11212017Headline:

Chicago-Land, Illinois

HomeIllinoisChicago-Land

Email Nick Avgerinos Nick Avgerinos on LinkedIn Nick Avgerinos on Twitter Nick Avgerinos on Facebook
Nick Avgerinos
Nick Avgerinos
Contributor •

Do Professional Athletes Have the Right to Workers’ Compensation?

Comments Off

While most of us can only dream of earning a living playing our favorite sport for a nation of fans and viewers for millions of dollars a year, we can certainly take an interest in the field of workers’ compensation to understand the rights afforded by law in case of an injury. These athletes are at a great risk for a work-related injury. Furthermore, while many high-profile athletes are making millions of dollars, most professional athletes are not in this upper echelon of the pay scale. You may be curious to learn what the law is regarding compensation in case of injury for these athletes.

Typically, a person whose injury arises out of and in the course of their employment will be entitled to compensation in Illinois for medical care, up to two-thirds of their salary for the time when they are unable to work, and/or a certain award for permanent disability based on impaired earning potential for the rest of their working years. However, the situation for professional athletes becomes murky with complicated contracts, signing bonuses, huge salaries, and the uncertainty of future earning potential as a player’s skill may improve or decline. To deal with these complications, states have adopted different approaches.

Florida specifically excludes professional athletes from the state’s workers’ compensation program. Similarly, in Maryland , in a 1983 case involving of an NFL player, the court held that the injury sustained would not be considered an accidental injury within the meaning of the Maryland workers’ compensation laws.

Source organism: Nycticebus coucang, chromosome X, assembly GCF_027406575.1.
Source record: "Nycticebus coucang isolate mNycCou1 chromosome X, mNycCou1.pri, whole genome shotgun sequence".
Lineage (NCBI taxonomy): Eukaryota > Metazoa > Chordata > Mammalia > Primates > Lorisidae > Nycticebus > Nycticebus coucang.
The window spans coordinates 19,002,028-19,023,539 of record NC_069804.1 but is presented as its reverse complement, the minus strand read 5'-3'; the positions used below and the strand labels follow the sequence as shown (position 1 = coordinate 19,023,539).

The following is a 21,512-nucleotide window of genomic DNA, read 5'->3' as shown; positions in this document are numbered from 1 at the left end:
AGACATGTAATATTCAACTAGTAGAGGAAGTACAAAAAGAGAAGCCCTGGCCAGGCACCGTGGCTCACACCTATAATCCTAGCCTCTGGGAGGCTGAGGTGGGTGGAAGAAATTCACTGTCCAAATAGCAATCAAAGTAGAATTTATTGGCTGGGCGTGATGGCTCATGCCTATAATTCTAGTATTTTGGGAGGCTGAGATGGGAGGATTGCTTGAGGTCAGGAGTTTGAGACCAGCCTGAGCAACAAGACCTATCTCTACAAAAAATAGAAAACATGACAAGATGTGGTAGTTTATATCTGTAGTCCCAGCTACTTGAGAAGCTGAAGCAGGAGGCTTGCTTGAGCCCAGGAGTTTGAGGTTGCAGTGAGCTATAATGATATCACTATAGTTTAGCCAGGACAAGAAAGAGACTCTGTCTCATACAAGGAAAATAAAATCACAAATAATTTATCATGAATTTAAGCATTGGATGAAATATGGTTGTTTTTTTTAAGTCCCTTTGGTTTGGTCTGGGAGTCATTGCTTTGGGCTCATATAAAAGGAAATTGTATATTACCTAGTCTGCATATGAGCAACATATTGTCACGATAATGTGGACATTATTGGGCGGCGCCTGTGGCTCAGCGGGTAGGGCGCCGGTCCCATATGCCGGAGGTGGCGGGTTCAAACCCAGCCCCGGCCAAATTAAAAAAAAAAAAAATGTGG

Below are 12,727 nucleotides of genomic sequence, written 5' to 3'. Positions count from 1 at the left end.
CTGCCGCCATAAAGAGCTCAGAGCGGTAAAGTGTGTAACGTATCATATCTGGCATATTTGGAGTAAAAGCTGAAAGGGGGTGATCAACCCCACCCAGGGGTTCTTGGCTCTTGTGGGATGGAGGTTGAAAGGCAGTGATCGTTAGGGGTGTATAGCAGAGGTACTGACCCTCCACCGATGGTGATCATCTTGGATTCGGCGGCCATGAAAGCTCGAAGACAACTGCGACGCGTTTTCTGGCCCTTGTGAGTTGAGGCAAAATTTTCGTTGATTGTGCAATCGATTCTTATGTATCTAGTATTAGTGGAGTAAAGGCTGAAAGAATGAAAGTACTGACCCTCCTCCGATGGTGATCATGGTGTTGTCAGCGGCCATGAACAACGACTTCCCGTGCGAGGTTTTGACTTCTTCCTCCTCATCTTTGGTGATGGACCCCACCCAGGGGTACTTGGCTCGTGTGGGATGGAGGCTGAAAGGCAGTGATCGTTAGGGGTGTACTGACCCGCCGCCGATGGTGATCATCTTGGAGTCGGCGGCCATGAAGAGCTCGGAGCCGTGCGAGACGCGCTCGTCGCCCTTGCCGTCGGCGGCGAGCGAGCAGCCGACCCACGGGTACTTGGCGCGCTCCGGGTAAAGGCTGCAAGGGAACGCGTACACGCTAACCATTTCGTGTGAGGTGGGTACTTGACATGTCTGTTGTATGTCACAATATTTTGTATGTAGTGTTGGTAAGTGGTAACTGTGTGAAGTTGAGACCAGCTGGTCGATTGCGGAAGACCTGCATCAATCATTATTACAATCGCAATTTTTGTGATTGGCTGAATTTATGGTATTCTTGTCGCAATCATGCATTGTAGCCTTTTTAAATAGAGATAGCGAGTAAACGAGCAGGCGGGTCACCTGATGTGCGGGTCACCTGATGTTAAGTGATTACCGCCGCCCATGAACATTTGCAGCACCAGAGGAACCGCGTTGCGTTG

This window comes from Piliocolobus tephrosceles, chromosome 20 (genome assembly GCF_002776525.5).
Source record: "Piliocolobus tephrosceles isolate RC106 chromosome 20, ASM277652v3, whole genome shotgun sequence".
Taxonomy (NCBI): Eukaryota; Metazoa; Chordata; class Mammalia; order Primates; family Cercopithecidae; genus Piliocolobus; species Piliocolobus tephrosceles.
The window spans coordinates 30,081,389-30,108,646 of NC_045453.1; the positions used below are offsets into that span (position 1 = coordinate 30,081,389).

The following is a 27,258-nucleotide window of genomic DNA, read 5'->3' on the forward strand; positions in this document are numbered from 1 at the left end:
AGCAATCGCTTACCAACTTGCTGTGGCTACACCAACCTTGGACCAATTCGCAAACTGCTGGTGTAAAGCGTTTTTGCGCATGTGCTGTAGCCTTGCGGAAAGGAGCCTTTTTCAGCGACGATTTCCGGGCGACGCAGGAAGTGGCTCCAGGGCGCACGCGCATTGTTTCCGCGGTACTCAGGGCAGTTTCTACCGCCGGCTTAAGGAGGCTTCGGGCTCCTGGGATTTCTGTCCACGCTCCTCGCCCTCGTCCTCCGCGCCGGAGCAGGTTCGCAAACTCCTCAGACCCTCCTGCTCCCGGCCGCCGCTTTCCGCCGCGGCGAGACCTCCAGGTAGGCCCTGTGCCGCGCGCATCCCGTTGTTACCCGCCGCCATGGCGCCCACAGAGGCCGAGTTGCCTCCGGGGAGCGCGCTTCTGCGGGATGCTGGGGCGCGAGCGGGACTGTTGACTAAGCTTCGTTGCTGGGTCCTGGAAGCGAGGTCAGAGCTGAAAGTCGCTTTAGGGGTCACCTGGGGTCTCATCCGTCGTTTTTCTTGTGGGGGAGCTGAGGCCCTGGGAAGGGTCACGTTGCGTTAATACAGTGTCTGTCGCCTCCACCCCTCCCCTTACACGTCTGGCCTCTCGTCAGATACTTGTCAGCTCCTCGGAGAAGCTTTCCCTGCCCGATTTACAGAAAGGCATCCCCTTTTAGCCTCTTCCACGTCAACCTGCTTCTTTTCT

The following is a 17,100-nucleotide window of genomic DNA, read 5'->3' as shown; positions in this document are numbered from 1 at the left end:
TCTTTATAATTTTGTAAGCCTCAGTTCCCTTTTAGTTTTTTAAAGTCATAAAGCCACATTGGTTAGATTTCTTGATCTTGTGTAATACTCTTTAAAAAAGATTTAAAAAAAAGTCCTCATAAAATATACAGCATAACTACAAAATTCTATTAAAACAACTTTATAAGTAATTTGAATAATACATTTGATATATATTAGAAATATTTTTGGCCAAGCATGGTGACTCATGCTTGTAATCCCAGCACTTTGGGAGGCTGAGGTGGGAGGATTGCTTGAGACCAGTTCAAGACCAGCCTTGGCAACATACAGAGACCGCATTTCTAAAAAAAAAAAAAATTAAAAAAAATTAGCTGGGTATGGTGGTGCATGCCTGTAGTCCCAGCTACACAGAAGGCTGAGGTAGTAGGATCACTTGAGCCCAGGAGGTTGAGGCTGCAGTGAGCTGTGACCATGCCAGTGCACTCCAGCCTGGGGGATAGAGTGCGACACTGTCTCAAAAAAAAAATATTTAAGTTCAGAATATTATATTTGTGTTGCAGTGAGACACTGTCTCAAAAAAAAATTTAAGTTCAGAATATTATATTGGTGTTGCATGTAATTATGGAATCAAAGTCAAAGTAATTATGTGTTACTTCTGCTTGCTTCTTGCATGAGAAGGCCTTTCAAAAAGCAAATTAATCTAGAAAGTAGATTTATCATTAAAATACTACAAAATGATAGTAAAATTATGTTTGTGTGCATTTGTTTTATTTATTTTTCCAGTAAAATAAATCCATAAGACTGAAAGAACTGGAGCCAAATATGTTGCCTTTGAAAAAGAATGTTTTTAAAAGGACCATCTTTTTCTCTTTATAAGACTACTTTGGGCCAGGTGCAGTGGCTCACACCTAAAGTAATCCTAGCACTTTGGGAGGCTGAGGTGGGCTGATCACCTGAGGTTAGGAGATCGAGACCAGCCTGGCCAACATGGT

In Texas , the Texas Labor Code specifically provides workers’ compensation benefits to those for whom adequate compensation is not included under contract or collective bargaining agreement. That is, if a player’s contract has provisions to compensate and rehabilitate an injured athlete, workers’ compensation is not available. As first established in January of 2008, Texas courts upheld a jury finding that in the case of injured Dallas Cowboys lineman, Chad Hennings , workers’ compensation was a better deal because of its longer duration. Therefore, the court decided workers’ compensation benefits were available for Hennings.

In 1999, a minor league baseball player in California was deemed to be eligible for workers’ compensation after his injury. In 2005, North Carolina upheld workers’ compensation rights to NFL players. Here in Illinois , a professional athlete is entitled to workers’ compensation with a cap on how much he can collect. In 1995, the Illinois court held that a professional football player is a skilled worker. An injury that ends his career prematurely could entitle him to weekly compensation benefits for life, despite the fact that professional football players typically have very short careers.

An injured professional athlete’s right to compensation can be overlooked because it may be considered “part of the game” or it may be considered unnecessary because of high salaries. However, many professional athletes are unskilled in other areas, and therefore may not be able to find alternate gainful employment. Workers’ compensation for athletes protects against some costly litigation such as suits against team doctors, promoters, or sports venues. While professional athletes suffer the agony of defeat at the time they are injured, many states have enabled them to experience the thrill of victory in the area of workers’ compensation.

To learn more about Sports & Torts, also see a recent article .